Analysis of CYGNSS coherent reflectivity over land for the characterization of pan-tropical inundation dynamics - Archive ouverte HAL Access content directly
Journal Articles Remote Sensing of Environment Year : 2022

Analysis of CYGNSS coherent reflectivity over land for the characterization of pan-tropical inundation dynamics

(1) , (2) , (3) , (4) , (4)


The monitoring of flood and wetland dynamics at global scale is hampered by several limitations, including a reduced data availability in tropical areas due to the presence of clouds affecting visible and infrared imagery, or low spatial and/or temporal resolutions affecting passive and active microwave Earth Observation (EO) data. As a consequence, surface water extent estimates and their temporal variations remain challenging especially in equatorial river basins. Global Navigation Satellite System Reflectometry (GNSS-R) L-band signals recorded onboard Cyclone GNSS (CYGNSS) mission, composed of 8 Low Elevation Orbit (LEO) satellites, provide infor-mation on surface properties at high temporal resolution from 2017 up to now. CYGNSS bistatic observations were analyzed for detecting permanent water and seasonal floodplains over the full coverage of the mission, from 40 degrees S to 40 degrees N. We computed CYGNSS reflectivity associated to the coherent component of the received power, that was gridded at 0.1 degrees spatial resolution with a 7-day time sampling afterwards. Several statistical metrics were derived from CYGNSS reflectivity, including the weighted mean and standard deviation, the median and the 90th percentile (respectively rmean, rstd, rmedian and r90%) in each pixel. These parameters were clustered using the K -means algorithm with an implementation of the Dynamic Time Warping (DTW) similarity measure. They were compared to static inundation maps, and to dynamic estimations of surface water extent both at the global and regional scales, using the Global Inundation Extent from Multi-Satellites (GIEMS) and MODIS-based products. The difference between r90% and rmedian shows the best sensitivity to the presence of water. The river streams and lakes are correctly detected, and a strong seasonality is identified in CYGNSS reflectivity over the largest floodplains, with the exception of the Cuvette Centrale of Congo which is covered by dense vegetation. This seasonal reflectivity signal correlates well with inundation maps: Pearson's correlation coefficient between rmedian and surface water extent from both GIEMS and MODIS is over 0.8 in the largest floodplains. The spatial patterns of reflectivity are consistent with static inundation maps: at the time of maximum flooding extent, a spatial correlation coefficient around 0.75 with rmedian is obtained for several basins. We also evaluated the dependence of CYGNSS-derived clusters and reflectivity on the dominant land cover type and on the density of Above Groud Biomass (AGB) in the pixel. On the one hand, misclassifications of flooded pixels were observed over vegetated regions, probably due to uncertainties related to the attenuation by the vegetation in both CYGNSS and reference datasets. On the other hand, flooded pixels with a mean AGB up to similar to 300 Mg/ha were correctly detected with the clustering. High reflectivity values are also observed over rocky soils in arid regions and create false alarms. Finally, strong winds on large lakes cause surface roughness, and lower reflectivity values are observed in this case which weaken the detection of open water. While these constraints are to be taken in account and corrected in a future model, a pan-tropical mapping of surface water extent dynamics using CYGNSS can be envisaged.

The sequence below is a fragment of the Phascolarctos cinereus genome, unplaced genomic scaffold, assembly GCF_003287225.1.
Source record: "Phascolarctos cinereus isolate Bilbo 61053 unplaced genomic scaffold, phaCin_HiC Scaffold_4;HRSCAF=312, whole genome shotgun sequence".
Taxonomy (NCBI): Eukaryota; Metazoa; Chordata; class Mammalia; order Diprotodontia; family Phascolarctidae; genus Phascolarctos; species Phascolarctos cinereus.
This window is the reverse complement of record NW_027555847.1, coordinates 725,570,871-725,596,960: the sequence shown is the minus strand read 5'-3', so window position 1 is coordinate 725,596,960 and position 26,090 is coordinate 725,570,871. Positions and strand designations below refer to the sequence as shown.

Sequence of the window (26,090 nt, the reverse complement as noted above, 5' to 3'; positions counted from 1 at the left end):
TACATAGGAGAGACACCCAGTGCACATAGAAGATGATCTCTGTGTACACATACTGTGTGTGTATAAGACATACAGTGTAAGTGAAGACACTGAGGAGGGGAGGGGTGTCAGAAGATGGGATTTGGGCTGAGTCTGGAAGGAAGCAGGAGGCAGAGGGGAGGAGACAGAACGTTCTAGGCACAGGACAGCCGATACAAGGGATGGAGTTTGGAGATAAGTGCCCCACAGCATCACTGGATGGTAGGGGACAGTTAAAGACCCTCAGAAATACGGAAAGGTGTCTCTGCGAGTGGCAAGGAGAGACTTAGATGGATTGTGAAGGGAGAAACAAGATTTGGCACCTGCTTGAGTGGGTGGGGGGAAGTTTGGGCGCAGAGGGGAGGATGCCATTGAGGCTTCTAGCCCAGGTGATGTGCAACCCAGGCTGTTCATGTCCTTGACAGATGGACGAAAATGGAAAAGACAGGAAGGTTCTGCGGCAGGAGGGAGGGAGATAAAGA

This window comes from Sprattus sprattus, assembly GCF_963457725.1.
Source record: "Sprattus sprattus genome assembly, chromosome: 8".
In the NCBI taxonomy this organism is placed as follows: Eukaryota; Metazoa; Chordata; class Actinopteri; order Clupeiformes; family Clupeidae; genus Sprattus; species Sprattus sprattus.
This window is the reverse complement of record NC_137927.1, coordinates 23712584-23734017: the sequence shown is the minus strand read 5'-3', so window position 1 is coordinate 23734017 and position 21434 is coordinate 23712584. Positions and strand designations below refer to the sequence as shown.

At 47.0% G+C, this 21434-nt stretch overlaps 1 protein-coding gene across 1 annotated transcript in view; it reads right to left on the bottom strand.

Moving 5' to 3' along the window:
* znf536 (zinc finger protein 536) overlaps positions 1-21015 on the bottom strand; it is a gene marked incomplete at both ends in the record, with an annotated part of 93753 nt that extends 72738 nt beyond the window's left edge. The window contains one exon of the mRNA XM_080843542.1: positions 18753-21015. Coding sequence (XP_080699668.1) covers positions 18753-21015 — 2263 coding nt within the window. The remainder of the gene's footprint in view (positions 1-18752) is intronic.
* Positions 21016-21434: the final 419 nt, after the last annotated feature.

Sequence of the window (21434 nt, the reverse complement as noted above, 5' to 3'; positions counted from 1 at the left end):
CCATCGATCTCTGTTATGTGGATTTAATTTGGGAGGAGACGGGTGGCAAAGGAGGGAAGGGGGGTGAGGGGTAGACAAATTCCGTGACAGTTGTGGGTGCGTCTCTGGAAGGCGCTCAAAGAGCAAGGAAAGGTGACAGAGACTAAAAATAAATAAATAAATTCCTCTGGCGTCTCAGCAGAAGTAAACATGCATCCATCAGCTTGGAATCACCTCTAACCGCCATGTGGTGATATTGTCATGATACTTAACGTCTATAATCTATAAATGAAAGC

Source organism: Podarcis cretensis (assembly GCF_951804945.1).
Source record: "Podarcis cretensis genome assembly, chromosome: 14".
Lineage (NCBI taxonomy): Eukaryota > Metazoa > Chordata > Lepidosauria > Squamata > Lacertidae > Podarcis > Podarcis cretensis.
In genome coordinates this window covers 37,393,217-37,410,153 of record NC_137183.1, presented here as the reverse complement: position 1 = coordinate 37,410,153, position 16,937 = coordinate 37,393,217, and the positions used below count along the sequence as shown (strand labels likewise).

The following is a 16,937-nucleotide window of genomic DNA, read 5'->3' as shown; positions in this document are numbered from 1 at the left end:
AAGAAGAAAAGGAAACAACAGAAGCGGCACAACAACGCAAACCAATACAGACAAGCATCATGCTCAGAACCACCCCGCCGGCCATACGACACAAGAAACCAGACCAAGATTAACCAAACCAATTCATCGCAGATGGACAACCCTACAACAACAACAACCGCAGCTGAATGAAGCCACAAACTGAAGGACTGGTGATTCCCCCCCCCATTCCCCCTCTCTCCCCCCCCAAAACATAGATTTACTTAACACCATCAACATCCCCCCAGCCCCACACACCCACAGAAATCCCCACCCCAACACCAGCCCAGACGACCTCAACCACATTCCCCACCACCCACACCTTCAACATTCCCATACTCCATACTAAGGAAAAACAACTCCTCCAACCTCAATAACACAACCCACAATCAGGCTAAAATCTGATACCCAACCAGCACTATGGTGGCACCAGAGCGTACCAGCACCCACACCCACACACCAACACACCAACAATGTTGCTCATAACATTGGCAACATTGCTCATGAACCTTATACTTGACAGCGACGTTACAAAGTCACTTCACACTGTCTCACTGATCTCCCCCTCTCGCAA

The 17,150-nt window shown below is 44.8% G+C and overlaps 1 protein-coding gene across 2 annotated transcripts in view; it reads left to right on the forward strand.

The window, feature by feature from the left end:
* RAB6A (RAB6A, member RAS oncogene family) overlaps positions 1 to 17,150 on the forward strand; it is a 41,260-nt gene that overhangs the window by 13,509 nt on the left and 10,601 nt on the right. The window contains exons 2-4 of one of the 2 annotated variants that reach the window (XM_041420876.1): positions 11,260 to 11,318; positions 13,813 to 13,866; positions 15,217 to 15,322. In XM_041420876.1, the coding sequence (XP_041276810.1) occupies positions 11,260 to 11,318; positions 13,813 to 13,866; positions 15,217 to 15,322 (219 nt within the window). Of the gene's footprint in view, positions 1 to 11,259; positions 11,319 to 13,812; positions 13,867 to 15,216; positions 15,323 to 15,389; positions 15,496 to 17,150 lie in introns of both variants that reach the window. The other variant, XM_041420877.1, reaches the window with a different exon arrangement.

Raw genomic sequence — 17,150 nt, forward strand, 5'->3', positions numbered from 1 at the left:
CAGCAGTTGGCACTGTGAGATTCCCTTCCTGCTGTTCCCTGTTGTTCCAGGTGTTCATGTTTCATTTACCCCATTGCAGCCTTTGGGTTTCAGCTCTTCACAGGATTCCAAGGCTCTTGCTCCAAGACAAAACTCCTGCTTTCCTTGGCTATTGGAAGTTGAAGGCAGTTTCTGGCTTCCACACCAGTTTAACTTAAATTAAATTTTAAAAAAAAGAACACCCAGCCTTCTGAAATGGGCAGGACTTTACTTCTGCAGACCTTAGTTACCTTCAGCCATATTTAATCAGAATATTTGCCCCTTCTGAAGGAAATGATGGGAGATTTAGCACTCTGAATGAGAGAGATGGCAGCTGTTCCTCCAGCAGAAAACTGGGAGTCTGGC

Not file

Dates and versions

hal-03845659 , version 1 (09-11-2022)



Pierre Zeiger, Frédéric Frappart, José Darrozes, Catherine Prigent, Carlos Jiménez. Analysis of CYGNSS coherent reflectivity over land for the characterization of pan-tropical inundation dynamics. Remote Sensing of Environment, 2022, 282, pp.113278. ⟨10.1016/j.rse.2022.113278⟩. ⟨hal-03845659⟩
0 View
0 Download



Gmail Facebook Twitter LinkedIn More